Health

Shared HCV transmission networks among HIV-positive and HIV-negative men having sex with men in Paris

MARK HAMILL

Research conducted by Dr Thuy Nguyen and Dr Eve Todesco in the coordinated research team headed by Pr Anne-Geneviève Marcelin (Hôpital Pitié-Salpêtrière, AP-HP Sorbonne Université, Inserm UMR1 1136) and funded by the ANRS has focussed on shared HCV transmission networks among HIV-positive and HIV-negative men having sex with men (MSM) in Paris.

These results will be presented by Thuy Nguyen today Thursday, 26 July at the 22nd international conference on HIV/AIDS (AIDS 2018), being held in Amsterdam from 23 to 27 July 2018.

Since the early 2000s, he has identified an increase in the incidence of hepatitis C virus (HCV) transmission among HIV-infected men who have sex with men (MSM). This incidence remains lower in HIV-negative men who have sex with men (MSM).

A team of researchers (Hôpital Pitié-Salpêtrière, AP-HP Sorbonne Université, Inserm UMR 1136), in collaboration with the hospitals of Tenon, Saint Antoine and Saint Louis, AP-HP and other Parisian laboratories, and funded by the ANRS, has focused on the networks of HCV transmission in HIV-positive and HIV-negative men who have sex with men (MSM). To study the networks of HCV transmission, the researchers sequenced part of the HCV genome present in the blood of patients enrolled in the study in order to find the most genetically similar viral sequences. Sixty-eight MSM living in the Paris region (Île-de-France) and presenting with acute hepatitis C participated in this study. Fifty of them were co-infected with HIV. Among the eighteen HIV-negative patients, thirteen took part in the ANRS IPERGAY study and received pre-exposure prophylaxis (PrEP) .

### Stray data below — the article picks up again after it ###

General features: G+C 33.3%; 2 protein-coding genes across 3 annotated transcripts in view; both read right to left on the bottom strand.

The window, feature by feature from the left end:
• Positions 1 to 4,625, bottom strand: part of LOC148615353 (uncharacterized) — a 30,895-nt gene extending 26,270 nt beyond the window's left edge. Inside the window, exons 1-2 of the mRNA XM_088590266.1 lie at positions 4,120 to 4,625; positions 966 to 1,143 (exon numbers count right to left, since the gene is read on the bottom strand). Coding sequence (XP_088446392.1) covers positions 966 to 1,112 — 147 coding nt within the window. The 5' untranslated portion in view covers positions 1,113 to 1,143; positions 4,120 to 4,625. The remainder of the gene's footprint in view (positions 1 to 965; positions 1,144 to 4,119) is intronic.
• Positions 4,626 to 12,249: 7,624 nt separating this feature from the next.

For this, the researchers used two sequencing methods that they compared. A standard method, the Sanger sequencing method used to determine majority viral populations circulating in the infected person, and a more advanced method, high throughput sequencing, which enables detection of minority viral populations. Indeed, as with HIV, HCV replication generates a large number of mutations. Therefore, each infected patient presents a multitude of viral sub-populations.

The Sanger sequencing method showed the existence of transmission networks between the different patients involved in the study. High-throughput sequencing enables a more detailed analysis of these transmission networks with the identification of identical minority, or extremely similar, viral populations between two patients.

The transmission networks revealed have helped highlight shared HCV transmission networks among HIV-positive and HIV-negative MSM in Paris. “It is important to optimise the prevention and screening of hepatitis C in MSM, particularly in people taking PrEP”, concluded Eve Todesco.

 

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Byron Adonis Mutingwende